Although I'm a sexual being and still live my sexuality, I don't have a "sex life," so I can't make the decision to be childfree (as I understand the word). Of course, if "childfree" only means "without children," I am childfree. (So's the pope, and he has plenty to say about the decision not to have children.)

So, you pretty much just had a wedding ceremony by yourself?
No. Human persons are meant to give themselves completely to the infinite Love that is God. Whether they do this through another human or directly (by God's grace!), they must make a total sacrifice of self so that nothing is left. To "marry oneself" is impossible--one can't give everything away and also be receiving it. The woman in the story I linked to was having a wonderful epiphany about the independence of her strength and happiness from the lives of other persons, but she wasn't marrying herself.

So no, I'm not marrying myself. Am I marrying anyone at all? Yes. "Virgo est qui Deus nubit," St. Ambrose said, "the virgin is she whom God has married."

Oprah covered the final vows of several Dominican sisters and pointed out that their vows are a marriage. However, she said that "the groom is present only in spirit." I remember watching that episode and laughing a little sadly. God the Son is more present and more real than any human person, even far away from the blessed sacrament.

God is not some imaginary thing we think off to. He stands under and continuously creates everything. It's because He has you in mind that you're existing right now. So no, I'm not marrying a vague spiritual idea. I'm marrying He who Is, who is more terrifyingly real than any thing.

Is this because you want to be a priest? Would you be a priest if you could?
No and no. I want to be the saint that Christ has in mind when He loves me. That saint is feminine, and has quite a lot on her plate without trying to be an alter Christus as God shapes only men to be. I love my call. I think it's probably the most fantastic one He's ever created!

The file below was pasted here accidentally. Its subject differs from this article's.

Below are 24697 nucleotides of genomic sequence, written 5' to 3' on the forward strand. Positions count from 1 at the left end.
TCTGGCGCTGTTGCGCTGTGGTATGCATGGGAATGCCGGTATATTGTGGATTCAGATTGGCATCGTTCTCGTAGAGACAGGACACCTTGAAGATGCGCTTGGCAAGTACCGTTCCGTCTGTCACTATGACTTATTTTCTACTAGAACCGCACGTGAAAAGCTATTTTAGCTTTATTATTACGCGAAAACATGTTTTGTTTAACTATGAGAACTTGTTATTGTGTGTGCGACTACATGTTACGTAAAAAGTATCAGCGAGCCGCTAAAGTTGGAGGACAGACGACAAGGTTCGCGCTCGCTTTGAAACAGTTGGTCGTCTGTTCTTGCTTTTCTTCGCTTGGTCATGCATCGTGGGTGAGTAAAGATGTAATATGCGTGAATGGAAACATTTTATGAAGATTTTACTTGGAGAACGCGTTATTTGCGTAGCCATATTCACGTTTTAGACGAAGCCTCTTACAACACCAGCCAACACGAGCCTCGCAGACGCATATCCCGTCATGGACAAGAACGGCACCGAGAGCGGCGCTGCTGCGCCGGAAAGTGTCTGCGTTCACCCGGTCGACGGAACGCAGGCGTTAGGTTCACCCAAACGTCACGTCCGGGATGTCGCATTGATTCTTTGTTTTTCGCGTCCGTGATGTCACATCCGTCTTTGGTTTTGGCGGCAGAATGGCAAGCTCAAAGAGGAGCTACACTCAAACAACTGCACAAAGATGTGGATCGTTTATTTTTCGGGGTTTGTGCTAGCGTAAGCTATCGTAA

I don't think the second question makes sense. It's like "what animal would you be?" It might tell a little about me, but it's bound to misrepresent me if it's taken absolutely. Just as I can't (and don't want to) become an eagle, I can't become a priest, since God gave us a fatherly priesthood. But just as I could (and might) say at a dinner-party "I'd like to be an eagle" because I would love to fly, I can say (like St. Therese) that I would love to be a priest because I want to resemble Him in every way I can imagine.

In reality, I have that flight of priestly glory in my consecrated virginity. Each of us has it in our calls to sainthood--we just have to take it, and bowl between the rails.

Did you choose this for more freedom from obedience? Habits?
No. Consecrated life developed from the second half of the first millennium to the end of the second. The developments were beautiful and helpful for the Church and the world of that time. And, like every development that the Holy Spirit rolls out, there is something perennially helpful about it. It is good that some wear "distinctive dress." It is good to have a structured community. But it is not necessary. Otherwise, how would so many early virgin martyrs and anchoresses have become holy?

In North America, most Catholics in the new evangelization associate orthodox consecrated life with full habits, thriving communities, and a return to the rigors of the evangelical counsels. All these things are fantastic and support orthodox religious life! However, living the counsels to the fullest, as Raniero Cantalamessa and Thomas Dubay point out, does not have to involve obedience to men, or a set degree of exterior poverty.

This was a hard pill for me to swallow, because I was wary of "consecrated women" who didn't wear habits, live in convents, have a rigorous rule of life and schedule, and exhibit the forms of obedience and poverty. Slowly, I began to recognize that I this state in life entailed complete submission to the counsels, although in a way I did not understand.

Is this something for ex-nuns?
I know consecrated virgins who left convents. In one case I know of, this was because there was not enough contemplative prayer after the novitiate in the order she joined. Consecrated virginity is not something for people who don't want to love our Lord.